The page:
My eldest daughter always comes out with that - "it's not fair". It drives me nuts. Life is not fair sweetie. It's not fair that she's a girl and her twin is a boy; that she's blonde and that his hair is brown. It's not fair that when the Internet and mobiles were becoming mainstream, we decided to start a childcare business.
The problem is she probably gets it from me.
The justice gene
I seem to have some kind of "justice" gene which can be exceptionally unhelpful. Generally I can cope with pretty much everything life throws at me unless it's an injustice and then I basically go mental.
Where does it come from? I've no idea although plenty of counsellors and coaches have prodded and theorised.
The reason it's unhelpful, as I've tried explaining to my daughter, is that life's not fair and stressing about it is a sure fire short cut to an early grave. (Try telling that to all those talented women who get unfairly leapfrogged by their more socially ambitious male peers when it comes to promotions.)
Losing just isn't fair
In business it's not fair being a supplier to large multi-nationals. We're often sent out to tender for our Backup Care service against our much larger US peers.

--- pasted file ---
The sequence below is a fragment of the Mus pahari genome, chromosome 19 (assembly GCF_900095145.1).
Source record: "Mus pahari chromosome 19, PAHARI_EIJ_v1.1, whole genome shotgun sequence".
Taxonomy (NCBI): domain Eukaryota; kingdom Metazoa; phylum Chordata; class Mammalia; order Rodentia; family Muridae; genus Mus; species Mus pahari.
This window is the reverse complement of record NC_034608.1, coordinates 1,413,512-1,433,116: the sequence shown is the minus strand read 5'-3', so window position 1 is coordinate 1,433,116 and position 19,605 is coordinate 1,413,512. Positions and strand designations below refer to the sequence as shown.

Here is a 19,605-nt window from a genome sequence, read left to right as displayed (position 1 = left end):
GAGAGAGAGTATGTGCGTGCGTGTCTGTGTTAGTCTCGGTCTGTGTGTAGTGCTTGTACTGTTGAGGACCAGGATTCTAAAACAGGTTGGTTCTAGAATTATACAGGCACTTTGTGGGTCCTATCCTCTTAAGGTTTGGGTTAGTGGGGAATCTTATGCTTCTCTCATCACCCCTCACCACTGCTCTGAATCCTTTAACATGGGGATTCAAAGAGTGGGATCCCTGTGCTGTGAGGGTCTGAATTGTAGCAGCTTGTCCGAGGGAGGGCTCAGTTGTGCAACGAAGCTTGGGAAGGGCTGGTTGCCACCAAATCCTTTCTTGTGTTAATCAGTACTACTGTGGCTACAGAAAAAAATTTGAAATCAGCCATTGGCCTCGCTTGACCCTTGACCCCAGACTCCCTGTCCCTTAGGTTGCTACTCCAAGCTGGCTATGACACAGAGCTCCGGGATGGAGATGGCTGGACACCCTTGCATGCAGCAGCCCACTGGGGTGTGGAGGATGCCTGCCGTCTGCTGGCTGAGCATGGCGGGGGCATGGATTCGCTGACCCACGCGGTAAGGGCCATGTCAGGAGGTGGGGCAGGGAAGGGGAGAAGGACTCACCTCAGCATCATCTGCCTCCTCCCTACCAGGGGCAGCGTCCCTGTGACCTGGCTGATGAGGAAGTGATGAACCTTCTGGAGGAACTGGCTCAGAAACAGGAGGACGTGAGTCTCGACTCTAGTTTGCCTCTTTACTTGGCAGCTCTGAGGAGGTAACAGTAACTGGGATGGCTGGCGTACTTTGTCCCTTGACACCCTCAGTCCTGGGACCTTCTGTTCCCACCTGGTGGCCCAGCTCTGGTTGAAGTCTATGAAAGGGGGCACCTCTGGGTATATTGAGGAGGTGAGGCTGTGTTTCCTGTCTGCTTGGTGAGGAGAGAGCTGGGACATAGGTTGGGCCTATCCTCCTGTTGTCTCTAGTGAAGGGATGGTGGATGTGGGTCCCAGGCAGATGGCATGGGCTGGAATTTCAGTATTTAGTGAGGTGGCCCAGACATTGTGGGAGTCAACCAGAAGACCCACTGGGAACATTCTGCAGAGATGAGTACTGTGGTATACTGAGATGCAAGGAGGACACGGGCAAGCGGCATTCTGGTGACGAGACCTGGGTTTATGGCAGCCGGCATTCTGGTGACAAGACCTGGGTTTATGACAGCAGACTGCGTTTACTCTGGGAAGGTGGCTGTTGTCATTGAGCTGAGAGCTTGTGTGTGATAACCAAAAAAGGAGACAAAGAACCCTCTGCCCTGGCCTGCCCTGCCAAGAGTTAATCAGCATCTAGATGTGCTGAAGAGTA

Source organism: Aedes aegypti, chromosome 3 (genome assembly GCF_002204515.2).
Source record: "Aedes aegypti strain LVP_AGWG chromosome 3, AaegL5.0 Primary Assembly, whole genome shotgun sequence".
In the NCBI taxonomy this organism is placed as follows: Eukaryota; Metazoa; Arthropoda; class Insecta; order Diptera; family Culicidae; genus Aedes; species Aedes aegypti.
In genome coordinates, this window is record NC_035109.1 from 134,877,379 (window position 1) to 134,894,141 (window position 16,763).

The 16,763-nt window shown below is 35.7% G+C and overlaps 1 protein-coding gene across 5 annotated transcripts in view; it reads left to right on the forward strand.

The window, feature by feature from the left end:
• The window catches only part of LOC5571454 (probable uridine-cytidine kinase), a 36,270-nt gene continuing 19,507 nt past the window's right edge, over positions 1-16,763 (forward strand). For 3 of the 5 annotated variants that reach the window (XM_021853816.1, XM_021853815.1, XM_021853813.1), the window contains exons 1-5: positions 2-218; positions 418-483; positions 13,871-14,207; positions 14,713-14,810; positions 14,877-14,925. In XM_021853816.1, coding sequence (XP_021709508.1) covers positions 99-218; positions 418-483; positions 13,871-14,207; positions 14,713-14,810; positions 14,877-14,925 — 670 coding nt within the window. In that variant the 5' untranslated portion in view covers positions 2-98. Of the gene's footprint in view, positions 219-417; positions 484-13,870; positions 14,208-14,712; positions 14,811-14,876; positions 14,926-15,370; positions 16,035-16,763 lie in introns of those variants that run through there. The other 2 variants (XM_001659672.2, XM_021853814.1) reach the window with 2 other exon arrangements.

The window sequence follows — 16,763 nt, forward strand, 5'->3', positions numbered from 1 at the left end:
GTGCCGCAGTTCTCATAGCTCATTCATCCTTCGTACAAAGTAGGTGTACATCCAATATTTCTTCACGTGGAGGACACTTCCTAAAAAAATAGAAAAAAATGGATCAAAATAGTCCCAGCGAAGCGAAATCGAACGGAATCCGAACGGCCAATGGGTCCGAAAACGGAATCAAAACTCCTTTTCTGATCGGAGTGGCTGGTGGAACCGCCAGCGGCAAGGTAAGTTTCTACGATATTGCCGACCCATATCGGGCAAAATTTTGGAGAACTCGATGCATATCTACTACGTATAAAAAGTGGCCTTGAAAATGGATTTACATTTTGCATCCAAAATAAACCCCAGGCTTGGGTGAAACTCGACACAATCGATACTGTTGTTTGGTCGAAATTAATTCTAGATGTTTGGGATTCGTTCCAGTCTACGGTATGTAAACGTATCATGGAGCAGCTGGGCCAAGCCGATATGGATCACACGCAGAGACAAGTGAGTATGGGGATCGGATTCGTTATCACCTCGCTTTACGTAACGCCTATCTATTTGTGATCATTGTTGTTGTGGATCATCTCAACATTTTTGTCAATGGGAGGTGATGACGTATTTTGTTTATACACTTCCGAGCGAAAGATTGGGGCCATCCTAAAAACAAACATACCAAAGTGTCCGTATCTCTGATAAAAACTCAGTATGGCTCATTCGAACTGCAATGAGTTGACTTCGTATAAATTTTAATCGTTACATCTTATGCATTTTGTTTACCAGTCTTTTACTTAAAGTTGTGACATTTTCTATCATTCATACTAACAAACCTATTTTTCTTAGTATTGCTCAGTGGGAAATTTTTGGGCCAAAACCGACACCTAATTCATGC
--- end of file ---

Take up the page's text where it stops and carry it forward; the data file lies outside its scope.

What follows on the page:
We win more than we lose but the ones we lose hurt so much. On any demonstrable level we're better than them - better model, better processes, better performance (about 3 times better in case you were wondering).
Losing just isn't fair. Why should I suffer because some benefits manager decides an easy life is more important than engagement and results?
We will always lose the odd one and not dealing with it is a bit pathetic. My argument that it helps drive the business forward hasn't been bought by anyone (so far).
Is blogging cathartic?
Maybe blogging about it will cleanse me? And just in case it doesn't, a message to the My Family Care team, telling me to "grow up", "take a bus to Miami" or locking me in my office don't work either!
And with that final rant a very happy, festive and more importantly fair Christmas to one and all.